So far it's been tested and it is rockin'! (Look at me, hangin' with the cool kids!)
Obviously it is pretty Steve-specific, and there is only a toy CGI process for viewing history online, but I'm actually feeling pretty good about it.
Once I've closed all my existing tickets I will probably migrate over to it. At least this handles (read: ignores) MIME - which makes it a clear winner of roundup, which just eats, bounces, or corrupts submitted multipart messages.
ObQuote: Flash Gordon
Tags: request tracker, roundup, support
14 July 2008 21:50
Yesterday I was forced to test my backup system in anger, on a large scale, for the first time in months.
A broken package upgrade meant that my anti-spam system lost the contents of all its MySQL databases.
That was a little traumatic, to say the least. But happily I have a good scheme of backups in place, and only a single MX machine was affected.
So, whilst there was approximately an hour of downtime on the primary MX the service as a whole continued to run, and the secondary (+ trial tertiary) MX machines managed to handle the load between them.
I'm almost pleased I had to suffer this downtime, because it did convince me that my split-architecture is stable - and that the loss of the primary MX machine isn't a catastrophic failure.
The main reason for panicing was that I was late for a night in the pub. Thankfully the people I were due to meet believe in flexible approaches to start times - something I personally don't really believe in.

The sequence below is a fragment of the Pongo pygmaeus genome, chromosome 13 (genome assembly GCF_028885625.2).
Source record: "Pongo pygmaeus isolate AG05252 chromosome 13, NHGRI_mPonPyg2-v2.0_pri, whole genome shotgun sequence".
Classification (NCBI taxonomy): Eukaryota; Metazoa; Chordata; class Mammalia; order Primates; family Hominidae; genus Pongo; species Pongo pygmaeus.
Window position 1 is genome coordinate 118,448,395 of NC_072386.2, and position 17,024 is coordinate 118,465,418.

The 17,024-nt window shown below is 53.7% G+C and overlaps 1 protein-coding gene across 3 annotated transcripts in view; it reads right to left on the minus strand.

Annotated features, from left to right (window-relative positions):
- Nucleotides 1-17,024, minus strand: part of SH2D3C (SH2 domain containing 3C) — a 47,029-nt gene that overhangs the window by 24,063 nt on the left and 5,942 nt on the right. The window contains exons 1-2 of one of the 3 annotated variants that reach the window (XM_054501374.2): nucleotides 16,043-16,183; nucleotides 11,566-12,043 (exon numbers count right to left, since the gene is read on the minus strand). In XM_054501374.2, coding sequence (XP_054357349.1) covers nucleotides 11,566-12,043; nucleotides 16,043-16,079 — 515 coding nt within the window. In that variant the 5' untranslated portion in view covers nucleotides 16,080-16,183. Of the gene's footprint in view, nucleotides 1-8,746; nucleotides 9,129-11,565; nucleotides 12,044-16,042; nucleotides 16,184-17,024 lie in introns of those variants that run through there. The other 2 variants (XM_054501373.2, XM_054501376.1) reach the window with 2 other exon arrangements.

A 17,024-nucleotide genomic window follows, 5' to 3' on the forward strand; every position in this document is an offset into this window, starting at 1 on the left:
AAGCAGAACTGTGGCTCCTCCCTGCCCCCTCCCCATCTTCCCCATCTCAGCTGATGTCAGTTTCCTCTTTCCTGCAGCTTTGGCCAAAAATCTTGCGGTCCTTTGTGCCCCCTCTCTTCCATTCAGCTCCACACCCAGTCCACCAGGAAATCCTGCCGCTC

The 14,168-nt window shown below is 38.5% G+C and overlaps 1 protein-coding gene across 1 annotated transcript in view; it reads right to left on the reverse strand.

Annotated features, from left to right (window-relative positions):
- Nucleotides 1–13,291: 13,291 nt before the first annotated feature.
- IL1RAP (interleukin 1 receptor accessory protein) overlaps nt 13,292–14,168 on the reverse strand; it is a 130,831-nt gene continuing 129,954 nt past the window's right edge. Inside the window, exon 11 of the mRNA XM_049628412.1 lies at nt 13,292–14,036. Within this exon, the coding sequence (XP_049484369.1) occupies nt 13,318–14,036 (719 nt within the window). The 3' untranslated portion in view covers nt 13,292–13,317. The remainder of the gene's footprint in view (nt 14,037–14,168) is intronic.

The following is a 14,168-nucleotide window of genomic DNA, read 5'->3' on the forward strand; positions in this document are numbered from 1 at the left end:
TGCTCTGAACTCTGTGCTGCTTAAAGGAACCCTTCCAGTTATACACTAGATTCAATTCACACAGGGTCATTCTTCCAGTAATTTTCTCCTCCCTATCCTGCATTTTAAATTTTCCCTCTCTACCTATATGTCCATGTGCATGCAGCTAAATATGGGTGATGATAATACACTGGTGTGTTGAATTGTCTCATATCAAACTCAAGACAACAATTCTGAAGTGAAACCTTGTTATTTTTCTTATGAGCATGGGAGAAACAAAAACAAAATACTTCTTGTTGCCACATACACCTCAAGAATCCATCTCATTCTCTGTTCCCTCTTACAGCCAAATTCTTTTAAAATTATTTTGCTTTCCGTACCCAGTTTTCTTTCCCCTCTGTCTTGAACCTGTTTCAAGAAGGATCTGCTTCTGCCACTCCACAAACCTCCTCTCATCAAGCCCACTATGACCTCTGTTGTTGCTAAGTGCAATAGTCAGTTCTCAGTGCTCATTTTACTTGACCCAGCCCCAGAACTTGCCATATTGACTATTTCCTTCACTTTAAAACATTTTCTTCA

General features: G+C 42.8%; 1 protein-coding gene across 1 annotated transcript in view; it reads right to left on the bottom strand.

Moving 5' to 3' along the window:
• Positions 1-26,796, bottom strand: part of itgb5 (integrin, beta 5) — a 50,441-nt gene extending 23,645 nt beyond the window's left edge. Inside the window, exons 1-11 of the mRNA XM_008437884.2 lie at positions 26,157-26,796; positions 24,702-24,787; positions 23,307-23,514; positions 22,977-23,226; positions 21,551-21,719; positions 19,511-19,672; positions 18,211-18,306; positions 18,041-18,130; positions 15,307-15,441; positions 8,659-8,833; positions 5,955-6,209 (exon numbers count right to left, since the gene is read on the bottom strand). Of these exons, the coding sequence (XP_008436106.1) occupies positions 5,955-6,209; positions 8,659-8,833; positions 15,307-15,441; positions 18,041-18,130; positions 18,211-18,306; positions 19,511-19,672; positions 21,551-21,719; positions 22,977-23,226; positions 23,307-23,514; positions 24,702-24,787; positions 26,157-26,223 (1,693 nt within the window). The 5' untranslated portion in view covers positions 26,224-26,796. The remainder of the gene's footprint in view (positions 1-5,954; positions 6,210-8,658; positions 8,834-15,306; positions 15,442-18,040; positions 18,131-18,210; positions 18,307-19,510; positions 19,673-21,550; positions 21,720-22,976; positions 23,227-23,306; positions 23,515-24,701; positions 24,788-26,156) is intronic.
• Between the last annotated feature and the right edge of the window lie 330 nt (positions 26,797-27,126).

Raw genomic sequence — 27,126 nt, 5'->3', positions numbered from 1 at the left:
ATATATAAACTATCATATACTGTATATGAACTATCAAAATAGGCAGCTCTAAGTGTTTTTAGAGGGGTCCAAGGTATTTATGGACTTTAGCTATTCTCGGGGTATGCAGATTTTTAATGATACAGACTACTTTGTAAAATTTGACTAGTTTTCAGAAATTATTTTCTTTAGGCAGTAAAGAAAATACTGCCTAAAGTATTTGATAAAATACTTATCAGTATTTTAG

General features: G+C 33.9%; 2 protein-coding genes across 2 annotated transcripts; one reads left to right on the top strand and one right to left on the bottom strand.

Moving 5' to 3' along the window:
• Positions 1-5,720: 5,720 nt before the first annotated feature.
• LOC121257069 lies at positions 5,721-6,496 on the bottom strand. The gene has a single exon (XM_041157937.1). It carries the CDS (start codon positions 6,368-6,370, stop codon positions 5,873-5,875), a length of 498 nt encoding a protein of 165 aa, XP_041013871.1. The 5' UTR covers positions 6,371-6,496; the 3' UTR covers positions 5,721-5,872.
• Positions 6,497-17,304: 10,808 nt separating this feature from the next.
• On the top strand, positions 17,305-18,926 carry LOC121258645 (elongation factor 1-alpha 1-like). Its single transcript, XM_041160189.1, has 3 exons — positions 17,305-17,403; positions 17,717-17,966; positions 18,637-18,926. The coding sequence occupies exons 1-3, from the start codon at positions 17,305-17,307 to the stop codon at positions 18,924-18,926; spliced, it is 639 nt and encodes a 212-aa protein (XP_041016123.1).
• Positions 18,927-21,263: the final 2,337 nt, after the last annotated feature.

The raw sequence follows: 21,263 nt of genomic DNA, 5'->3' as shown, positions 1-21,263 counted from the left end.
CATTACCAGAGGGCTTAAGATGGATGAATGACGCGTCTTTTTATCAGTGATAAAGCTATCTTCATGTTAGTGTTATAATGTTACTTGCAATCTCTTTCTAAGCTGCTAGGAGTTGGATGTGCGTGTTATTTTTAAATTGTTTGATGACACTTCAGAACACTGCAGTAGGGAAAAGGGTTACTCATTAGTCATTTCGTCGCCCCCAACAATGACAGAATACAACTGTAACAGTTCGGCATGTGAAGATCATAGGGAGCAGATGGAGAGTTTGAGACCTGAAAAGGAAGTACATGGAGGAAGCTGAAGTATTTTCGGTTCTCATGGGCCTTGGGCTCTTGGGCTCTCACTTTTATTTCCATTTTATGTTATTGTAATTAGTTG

Anyway the mail service is running well, and I've setup "instant activation now", combined with a full month of free service which is helping attract more users.
Apart from that I've continued my plan of migrating away from Xen, and toward KVM. That is going well.
I've got a few guests up and running, and I'm impressed at how stable, fast, and simple the whole process is. :)
ObQuote: Brief Encounter
(That is a great film; and a true classic. Recommended.)
Tags: kvm, mail-scanning, xen
18 July 2008 21:50
ObQuote: Short Circuit.
19 July 2008 21:50
I'm only a minimal MySQL user, but I've got a problem with a large table full of data and I'm hoping for tips on how to improve it.
Right now I have a table which looks like this:
CREATE TABLE `books` (
`id` int(11) NOT NULL auto_increment,
`owner` int(11) NOT NULL,
`title` varchar(200) NOT NULL,
PRIMARY KEY (`id`),
This allows me to lookup all the BOOKS a USER has - because the user table has an ID and the books table has an owner attribute.
However I've got hundreds of users, and thousands of books. So I'm thinking I want to be able to find the list of books a user has.
Initially I thought I could use a view:
CREATE VIEW view_steve AS select * FROM books WHERE owner=73
But that suffers from a problem - the table has discountinuous IDs coming from the books table, and I'd love to be able to work with them in steps of 1. (Also having to create a view for each user is an overhead I could live without. Perhaps some stored procedure magic is what I need?)
Is there a simple way that I can create a view/subtable which would allow me to return something like:
|id|book_id|owner | title |....|